circle around George's head 137 times come and circle
around Kathy's head 137 times and then go to Stephon's hand.
Now, that sounds like something out of Wile E. Coyote in Road Runner, right?
You've never seen objects behave that way.
But it turns out, electrons behave like that.
That's what quantum mechanics is about.
The world of very small is not like the world that we see around us.
And in fact, we need very different mathematics to describe the motion of these tiny things
and that's what quantum theory is all about.
So the classical path can be thought about straight lines.
Oh my goodness.
Is the tech is here because I'm having an issue with power.
I just got a warning that I'm running out of power.
Now, this is not the first time this has happened to me folks.
Once many years ago, I-- I have a battery here.
Once many years ago-- you got light, yeah, the power.
Let's try this.
Once many years ago, I was giving a talk at a conference in front
of about 1700 people and the same thing happened.
I had a presentation where the situation-- the system just died.
And it turned that although I was plugged into the power strip on the floor,
no one had plugged that power strip into the wall.
[Laughter] So you learn all kinds of things when you speak to people.
And we're not sure what's going on here, but we have a solution.
So the quantum path can be thought of just a regular thing that happens when electrons move.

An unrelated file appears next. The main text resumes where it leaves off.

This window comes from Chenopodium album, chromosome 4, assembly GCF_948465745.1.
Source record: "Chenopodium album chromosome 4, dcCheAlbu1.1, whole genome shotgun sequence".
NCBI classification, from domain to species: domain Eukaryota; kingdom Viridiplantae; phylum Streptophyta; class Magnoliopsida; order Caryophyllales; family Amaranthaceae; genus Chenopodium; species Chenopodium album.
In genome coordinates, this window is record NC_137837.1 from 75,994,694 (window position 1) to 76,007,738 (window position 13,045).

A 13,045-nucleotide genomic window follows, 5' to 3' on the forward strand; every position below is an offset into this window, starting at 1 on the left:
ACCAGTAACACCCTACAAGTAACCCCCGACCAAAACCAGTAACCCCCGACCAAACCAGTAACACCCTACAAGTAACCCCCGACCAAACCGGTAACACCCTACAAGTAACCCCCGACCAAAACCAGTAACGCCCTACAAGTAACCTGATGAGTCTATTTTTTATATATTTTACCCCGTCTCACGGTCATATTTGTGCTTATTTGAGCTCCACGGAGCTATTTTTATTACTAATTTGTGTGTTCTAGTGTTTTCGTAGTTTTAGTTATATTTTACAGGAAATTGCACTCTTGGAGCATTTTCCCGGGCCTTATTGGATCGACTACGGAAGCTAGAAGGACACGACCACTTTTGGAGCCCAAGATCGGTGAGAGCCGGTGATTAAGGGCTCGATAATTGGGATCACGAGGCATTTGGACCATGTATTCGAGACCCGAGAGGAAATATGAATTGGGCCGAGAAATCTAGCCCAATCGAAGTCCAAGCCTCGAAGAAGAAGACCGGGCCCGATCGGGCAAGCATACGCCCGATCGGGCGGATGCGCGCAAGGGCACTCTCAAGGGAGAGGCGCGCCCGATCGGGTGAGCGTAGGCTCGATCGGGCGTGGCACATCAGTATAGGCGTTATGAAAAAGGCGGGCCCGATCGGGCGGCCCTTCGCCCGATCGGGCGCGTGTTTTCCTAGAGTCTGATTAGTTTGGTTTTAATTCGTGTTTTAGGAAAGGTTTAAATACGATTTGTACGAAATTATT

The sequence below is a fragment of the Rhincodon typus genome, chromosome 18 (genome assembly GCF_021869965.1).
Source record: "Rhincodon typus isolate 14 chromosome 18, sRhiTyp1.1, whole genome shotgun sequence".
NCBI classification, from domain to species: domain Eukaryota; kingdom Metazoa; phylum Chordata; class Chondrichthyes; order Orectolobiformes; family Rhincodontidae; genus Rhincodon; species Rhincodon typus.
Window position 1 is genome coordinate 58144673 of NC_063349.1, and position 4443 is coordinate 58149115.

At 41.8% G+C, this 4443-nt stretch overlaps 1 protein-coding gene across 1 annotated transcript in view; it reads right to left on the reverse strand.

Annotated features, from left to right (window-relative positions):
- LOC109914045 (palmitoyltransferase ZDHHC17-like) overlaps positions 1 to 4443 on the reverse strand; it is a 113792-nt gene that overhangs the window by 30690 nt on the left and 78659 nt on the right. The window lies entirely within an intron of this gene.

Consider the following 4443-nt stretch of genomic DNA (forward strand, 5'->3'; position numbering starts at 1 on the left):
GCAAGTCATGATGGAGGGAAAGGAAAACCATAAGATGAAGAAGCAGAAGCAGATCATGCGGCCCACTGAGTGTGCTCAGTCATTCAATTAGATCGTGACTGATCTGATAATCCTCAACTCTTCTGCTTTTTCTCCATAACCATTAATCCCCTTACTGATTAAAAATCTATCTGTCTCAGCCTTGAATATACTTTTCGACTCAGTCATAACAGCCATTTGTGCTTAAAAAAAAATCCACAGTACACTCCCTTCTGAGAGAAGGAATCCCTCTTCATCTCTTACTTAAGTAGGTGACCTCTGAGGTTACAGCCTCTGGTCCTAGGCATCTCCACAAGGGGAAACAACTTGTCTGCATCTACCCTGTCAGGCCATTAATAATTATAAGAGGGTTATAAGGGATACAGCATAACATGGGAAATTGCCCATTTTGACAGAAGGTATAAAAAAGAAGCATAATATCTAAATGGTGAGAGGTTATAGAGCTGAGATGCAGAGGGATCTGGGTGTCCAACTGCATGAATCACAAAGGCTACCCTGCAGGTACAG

And we can compare the two.
They're very different.
The mathematics that you need for them is very different.
And in fact, the mathematics is so strange and we do this.
Classically, if you watch a ball roll down is-- again, like the tossing.
This time, I put a little ball at the edge of a bowl.
I put in the same place the same time-- same way every time.
It always does the same thing.
But in a quantum mechanical universe, this can happen.
A ball may suddenly be replaced by more than one ball.
The ball may wonder around the sides of the bowl.
This is what we mean by quantum weirdness.
And the equations that we write
in quantum mechanics actually tell us that electrons do this stuff.
That's why quantum mechanics is so very weird.
Okay, thank, thank you.
So it affects the forces.
It turns out that in our universe, forces are actually transmitted by force carriers.
So two electrons are repelled from each other.
Let me get my technology to work with me.
There we go.
By exchanging a force carrier which says one should move away from the other.
That force carrier is the electron.
And that's a little bit like our classical ball just rolling down one by one.
But, if we go to a quantum mechanical universe, weirdness intrudes.
So let's get to some of the weirdness.
In the quantum mechanical universe, extra things
that were not part of the story before can occur.
This is one such thing.
This is what we call vertex normalization in quantum theory.
And what it basically says is that the charge that an electron couples to a photon
with actually depends on things such as the speed and the spin, the location,
much more complicated than the equation we taught our students in high school.
You see, we constantly lie when we teach science.
But we lie in the service of truth.
We tell people the part of the truth that is appropriate for what they have as a background.
It would make no sense for me to walk in to a high school classroom
and try to teach my students relative as the quantum field theory.
And so, instead, I say, "Ah , Coulomb's law is the end of the story."
Even though I know that is not the complete accurate story,
but it's good enough for that audience.
So when you talk to a scientist, you need to be very careful if you're not a scientist
because you need to know what the scientist is assuming about what you know
because that influences what we will tell you.
[ Laughter & Pause ]
Here's another process.
This is called the vacuum polarization.
And this one, a photon is emitted.